Opinion Roundup: Keeping a rural hospital afloat
Posted January 18, 2018 8:01 a.m. EST
Updated February 1, 2018 10:36 a.m. EST
Thursday, Jan. 18, 2018 -- A roundup of opinion, commentary and analysis on the survival of a rural hospital in western N.C., a county plagued by human trafficking concerns, a new tool scientists are using to observe marine life and more.
ROSE HOBAN: Keeping a Hospital Afloat in Far Western Murphy (N.C. Health News analysis) -- Mike Stevenson has been at the helm of Murphy Medical Center for 30 years. He’s getting ready to leave, even as he’s preparing the institution for big changes.
MICHAEL GEBELEIN: New law enforcement, mental health effort offers treatment, not prison, to suspected drug offenders (Carolina Public Press analysis) -- Waynesville joins Fayetteville in offering alternative; others across NC may follow. A new law enforcement and mental health program is being developed in Waynesville with a goal of stopping that cycle and offering drug users treatment instead of jail time. The Haywood County town is the latest to adopt the Law Enforcement Assisted Diversion, or LEAD, program in North Carolina.
VA gets it wrong on medical marijuana (Fayetteville Observer) -- Here’s one more place where this country’s four-decade-long, trillion-dollar War on Drugs continues to fail us: veterans’ health. Despite the fact that more than a fifth of all veterans report using marijuana to treat a medical condition, the Department of Veterans Affairs refuses to conduct even the most basic research into the potential uses of medical marijuana.
MANSI SHAH, MD: Insurance restrictions on abortion coverage harm patients (Durham Herald-Sun column) -- I have come to see abortion not as a procedure that takes something away, but as one that enables mothers and their partners to parent the children they have in the most meaningful way.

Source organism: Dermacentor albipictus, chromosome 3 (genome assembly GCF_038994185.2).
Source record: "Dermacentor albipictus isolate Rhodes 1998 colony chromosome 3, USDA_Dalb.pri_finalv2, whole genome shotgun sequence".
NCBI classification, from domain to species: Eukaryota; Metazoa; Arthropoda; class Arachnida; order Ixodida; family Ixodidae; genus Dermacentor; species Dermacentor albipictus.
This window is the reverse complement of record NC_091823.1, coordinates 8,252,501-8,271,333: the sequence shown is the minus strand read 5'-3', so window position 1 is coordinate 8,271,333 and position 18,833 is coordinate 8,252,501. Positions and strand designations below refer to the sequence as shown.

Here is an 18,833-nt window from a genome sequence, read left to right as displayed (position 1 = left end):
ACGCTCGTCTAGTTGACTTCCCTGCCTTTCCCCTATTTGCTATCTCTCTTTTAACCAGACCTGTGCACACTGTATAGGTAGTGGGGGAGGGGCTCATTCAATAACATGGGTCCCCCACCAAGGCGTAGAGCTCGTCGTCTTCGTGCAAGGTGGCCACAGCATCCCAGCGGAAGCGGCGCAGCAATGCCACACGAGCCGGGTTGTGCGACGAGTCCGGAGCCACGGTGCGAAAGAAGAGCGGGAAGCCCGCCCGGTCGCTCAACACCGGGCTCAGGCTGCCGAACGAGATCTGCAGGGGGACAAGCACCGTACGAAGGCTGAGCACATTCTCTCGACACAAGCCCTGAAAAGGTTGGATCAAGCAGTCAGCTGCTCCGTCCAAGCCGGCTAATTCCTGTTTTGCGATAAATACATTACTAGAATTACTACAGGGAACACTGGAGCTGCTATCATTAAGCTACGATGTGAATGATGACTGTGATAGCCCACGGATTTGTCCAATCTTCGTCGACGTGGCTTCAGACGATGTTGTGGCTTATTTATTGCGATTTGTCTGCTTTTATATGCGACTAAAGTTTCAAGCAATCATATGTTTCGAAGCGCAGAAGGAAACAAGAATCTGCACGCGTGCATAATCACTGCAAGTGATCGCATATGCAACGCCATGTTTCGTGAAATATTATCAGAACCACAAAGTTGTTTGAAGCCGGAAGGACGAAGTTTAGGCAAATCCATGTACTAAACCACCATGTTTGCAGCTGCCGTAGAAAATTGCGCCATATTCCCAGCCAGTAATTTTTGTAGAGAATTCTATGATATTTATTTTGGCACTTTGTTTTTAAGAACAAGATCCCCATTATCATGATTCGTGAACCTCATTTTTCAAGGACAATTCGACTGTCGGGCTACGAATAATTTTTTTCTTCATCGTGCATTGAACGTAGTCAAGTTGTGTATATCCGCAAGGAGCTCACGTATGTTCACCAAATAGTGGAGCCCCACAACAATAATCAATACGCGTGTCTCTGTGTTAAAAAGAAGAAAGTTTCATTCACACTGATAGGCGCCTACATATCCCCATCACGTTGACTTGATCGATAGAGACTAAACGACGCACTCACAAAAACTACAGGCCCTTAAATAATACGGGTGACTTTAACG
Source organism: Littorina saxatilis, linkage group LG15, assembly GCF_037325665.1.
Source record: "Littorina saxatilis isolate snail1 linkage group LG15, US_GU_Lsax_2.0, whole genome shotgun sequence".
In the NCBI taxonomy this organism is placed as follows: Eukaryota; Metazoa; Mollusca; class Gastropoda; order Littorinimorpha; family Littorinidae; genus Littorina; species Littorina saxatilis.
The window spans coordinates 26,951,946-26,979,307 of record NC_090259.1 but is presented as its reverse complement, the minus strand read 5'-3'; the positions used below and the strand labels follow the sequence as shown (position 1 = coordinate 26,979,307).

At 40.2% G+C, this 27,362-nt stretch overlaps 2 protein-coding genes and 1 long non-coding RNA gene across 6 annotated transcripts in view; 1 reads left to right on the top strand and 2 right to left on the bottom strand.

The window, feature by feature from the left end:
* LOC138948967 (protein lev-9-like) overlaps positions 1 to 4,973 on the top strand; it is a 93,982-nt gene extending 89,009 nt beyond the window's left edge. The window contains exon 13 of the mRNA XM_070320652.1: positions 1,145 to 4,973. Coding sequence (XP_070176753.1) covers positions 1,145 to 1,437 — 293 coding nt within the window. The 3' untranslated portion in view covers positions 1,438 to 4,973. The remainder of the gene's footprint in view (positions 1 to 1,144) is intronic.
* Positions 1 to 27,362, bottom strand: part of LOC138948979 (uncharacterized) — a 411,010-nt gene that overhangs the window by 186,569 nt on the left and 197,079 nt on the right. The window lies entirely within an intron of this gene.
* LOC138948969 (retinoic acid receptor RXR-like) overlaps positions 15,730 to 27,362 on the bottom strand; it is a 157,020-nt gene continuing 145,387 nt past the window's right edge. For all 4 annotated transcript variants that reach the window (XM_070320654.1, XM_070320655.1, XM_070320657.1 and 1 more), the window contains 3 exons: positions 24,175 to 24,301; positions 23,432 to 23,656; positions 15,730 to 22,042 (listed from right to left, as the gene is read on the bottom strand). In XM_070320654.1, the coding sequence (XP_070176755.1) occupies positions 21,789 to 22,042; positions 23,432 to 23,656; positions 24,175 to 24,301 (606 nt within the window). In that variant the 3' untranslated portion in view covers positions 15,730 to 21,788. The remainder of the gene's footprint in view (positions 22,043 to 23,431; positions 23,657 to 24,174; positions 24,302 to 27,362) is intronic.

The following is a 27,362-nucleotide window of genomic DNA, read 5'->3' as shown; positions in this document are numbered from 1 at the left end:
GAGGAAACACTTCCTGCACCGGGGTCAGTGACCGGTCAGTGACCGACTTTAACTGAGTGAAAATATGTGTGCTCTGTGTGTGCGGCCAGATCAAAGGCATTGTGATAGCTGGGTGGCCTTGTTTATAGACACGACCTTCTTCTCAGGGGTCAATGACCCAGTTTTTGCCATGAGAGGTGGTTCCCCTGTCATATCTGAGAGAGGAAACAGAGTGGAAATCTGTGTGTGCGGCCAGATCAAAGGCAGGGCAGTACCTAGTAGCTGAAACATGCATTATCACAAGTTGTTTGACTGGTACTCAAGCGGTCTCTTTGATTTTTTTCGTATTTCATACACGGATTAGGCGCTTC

REP. TED BUDD: Fighting abortions (Winston-Salem Journal column) -- Early last year during a March for Life rally in Washington, Mia Love, who’s a representative from Utah, made a heartfelt speech that describes how her parents - Haitian immigrants - made the tough decision to not abort her. "Forty-one years ago that couple from Haiti could have made the choice to abort, but they didn't.” With 2018’s March for Life happening Friday, it’s an important reminder that the fight to protect the unborn must continue in Congress and in communities around the country.
POLITICS & POLICY
MONICA VENDITUOLI: Cumberland County leads state in human trafficking cases filed (Fayetteville Observer analysis) -- More than half of all human trafficking cases filed in state court during the last fiscal year occurred in Cumberland County, according to state court data.
TAFT WIREBACK: Activists, members of Congress, other states dispute N.C. gerrymandering (Greensboro News & Record analysis) -- In no uncertain terms, activist groups seeking to reform North Carolina’s gerrymandered congressional districts urged the U.S. Supreme Court’s chief justice to reject any delay of a lower court order requiring that new maps be drawn by the middle of next week.